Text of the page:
Just a few short days ago, a young man from a wealthy, influential family killed 9 people before shooting himself.
He had planned this act for months, making a video outlining all the reasons why he was tired of his life and the way it hadn’t went the way he thought it should. The central theme of his complaints?
Women did not fawn over him as they did other men. They didn’t appreciate his gentlemanly ways. His non-jock physique. His intelligence.
In short, they weren’t throwing themselves at him the way he believed they should…so he would take out as many as he could before he left this planet.
I suspect he was too self-absorbed to contemplate the international uproar his statements of sexual rights would create.
Women from all over the globe are opening up about the daily reality — and horrific experiences — of being female in a world that seems to think of nothing but sex. (Google #YesAllWomen)
Of being female in a world where simply being female puts us at risk of harm.
I had never heard the terms “misogyny” or “misogynist” before that I recall — defining a prejudice against women in general. But this 45-year-old was schooled after reading the heartfelt comments and shared stories from other women — and men who either supported or derided them.
I can say with immense gratitude that I was never molested as a child, or raped. I led a rather sheltered childhood and was pretty naive when I graduated high school. Even by the 1980’s standards. I am so thankful to my parents for their protection in always knowing where I was, and who I was with….and that I was led to a good group of friends where the guys I hung with did not assault me and think it was their right to do so just because we were friends.
Let me point out right now — I am not, and never have been, a beauty. In my youth, I was probably only girl-next-door cute. And yet I was still not immune to the discomforts of unwanted male attention.
While it seems pretty tame now, I recall having my bra strap “snapped” in junior high by male friends after I suddenly developed a figure. (Now that I’m the mother to two daughters, I don’t find that funny in the slightest.)
At 19, I was wooed by two different 27-year-old men who certainly didn’t need to be dating a teenager.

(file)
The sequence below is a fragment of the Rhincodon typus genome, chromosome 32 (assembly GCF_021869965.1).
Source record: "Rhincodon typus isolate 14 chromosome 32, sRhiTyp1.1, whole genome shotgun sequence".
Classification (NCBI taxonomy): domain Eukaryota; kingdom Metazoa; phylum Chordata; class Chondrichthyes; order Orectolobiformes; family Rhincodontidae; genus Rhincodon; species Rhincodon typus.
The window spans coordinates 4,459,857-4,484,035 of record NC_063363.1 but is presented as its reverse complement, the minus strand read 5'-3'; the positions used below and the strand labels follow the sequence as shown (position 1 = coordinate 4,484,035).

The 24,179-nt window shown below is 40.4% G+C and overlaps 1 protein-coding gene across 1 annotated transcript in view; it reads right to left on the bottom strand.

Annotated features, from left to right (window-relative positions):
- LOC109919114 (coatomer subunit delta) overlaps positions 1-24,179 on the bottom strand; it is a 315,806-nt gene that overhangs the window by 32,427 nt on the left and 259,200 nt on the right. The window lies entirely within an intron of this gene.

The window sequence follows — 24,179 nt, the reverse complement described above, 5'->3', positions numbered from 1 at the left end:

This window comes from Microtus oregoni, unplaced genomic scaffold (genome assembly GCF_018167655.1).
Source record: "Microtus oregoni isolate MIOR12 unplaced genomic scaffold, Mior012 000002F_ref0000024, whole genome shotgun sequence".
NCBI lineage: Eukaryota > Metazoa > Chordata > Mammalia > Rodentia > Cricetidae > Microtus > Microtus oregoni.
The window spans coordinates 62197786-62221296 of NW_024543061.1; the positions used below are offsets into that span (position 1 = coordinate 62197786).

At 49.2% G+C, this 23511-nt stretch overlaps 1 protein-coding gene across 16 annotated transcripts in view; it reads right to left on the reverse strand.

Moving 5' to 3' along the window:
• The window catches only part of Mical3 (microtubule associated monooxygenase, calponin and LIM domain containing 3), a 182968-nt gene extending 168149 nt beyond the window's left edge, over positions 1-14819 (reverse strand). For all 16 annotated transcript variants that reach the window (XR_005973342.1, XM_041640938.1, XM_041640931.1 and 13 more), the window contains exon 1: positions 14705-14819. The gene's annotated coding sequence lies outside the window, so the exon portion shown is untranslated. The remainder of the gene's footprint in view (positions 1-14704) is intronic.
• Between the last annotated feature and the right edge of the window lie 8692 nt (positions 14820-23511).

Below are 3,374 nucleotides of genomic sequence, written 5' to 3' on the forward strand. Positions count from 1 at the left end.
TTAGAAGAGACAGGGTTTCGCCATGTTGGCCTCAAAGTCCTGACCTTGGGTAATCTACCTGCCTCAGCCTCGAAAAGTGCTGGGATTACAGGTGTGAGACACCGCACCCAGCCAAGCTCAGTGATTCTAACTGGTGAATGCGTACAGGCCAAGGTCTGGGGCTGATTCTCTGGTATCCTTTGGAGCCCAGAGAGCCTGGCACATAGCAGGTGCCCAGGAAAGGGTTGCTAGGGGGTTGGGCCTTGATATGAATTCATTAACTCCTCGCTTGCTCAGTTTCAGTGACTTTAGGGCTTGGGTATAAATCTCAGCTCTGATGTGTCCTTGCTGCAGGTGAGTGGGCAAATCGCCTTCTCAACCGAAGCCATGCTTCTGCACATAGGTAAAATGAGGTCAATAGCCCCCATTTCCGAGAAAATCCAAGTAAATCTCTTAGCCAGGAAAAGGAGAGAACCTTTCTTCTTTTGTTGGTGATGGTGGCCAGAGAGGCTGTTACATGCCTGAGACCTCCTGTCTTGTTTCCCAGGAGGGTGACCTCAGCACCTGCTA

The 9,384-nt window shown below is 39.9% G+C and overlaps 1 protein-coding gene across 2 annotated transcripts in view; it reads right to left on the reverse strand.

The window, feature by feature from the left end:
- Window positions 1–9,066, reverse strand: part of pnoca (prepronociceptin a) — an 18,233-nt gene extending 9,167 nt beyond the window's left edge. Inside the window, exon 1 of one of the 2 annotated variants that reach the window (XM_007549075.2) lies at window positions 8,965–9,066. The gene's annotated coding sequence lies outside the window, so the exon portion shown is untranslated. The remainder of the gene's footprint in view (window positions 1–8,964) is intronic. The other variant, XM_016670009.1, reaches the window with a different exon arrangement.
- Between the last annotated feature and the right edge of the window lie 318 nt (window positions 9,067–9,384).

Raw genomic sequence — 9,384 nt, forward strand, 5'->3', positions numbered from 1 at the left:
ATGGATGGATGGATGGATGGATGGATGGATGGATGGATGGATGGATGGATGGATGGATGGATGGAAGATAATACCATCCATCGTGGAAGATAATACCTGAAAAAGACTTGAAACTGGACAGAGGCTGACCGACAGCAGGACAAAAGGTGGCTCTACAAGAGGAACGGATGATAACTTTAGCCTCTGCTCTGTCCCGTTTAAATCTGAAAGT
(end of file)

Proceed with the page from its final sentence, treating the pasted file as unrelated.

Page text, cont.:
I was then pursued by a co-worker who had been married less than a year.
At 20, I landed a wonderful office job with many terrific people. As well as one older man who liked to walk up behind me and rub my shoulders. I learned to stand up and keep a piece of furniture between us when I saw him coming.
Another older man I knew, married at least 40 years, who made me internally squirm with looks and compliments that were borderline inappropriate. And I only ever saw him at church.
A supervisor that went out of his way to create problems for just the women in our office, including attempting to hold them back from promotions and raises. And did nothing to hide that fact. (My first experience meeting a man who had issues with women simply because they were female.)
The men — mere acquaintances or complete strangers — who felt it was okay to reach out and touch my belly when I was pregnant. I learned to step back when I saw a hand reaching out.
Or let’s not forget all the times I’ve immediately been on guard when approached by a strange man while taking a walk. The apprehension I have felt just walking through a parking lot at night, keys sticking out between my fingers, glancing around on high alert.
Simply because I’m female.
And try raising daughters in a world where children are snatched out of their yards, disappear after getting off the bus, or go off to college and are grabbed by men who think it’s their right to ruin other people’s lives for their own pleasures. I don’t trust any strange man that approaches them just to “chat”. Ever.
I appreciate all the wonderful men in this world (such as my Husband) who do not catcall. Who do not ogle. Who do not grope. Who do not cheat. Who do not demand favors.
And I especially appreciate all those wonderful men (and women) raising boys to not do it, either.
While I wish for a world where my children — and girls and women everywhere — can just walk down the street free from fear or even the need to be cautious, it’s probably not going to happen.
But I’d like to think that this sad young man’s last act might have at least started the changes that will bring that to fruition. Someday.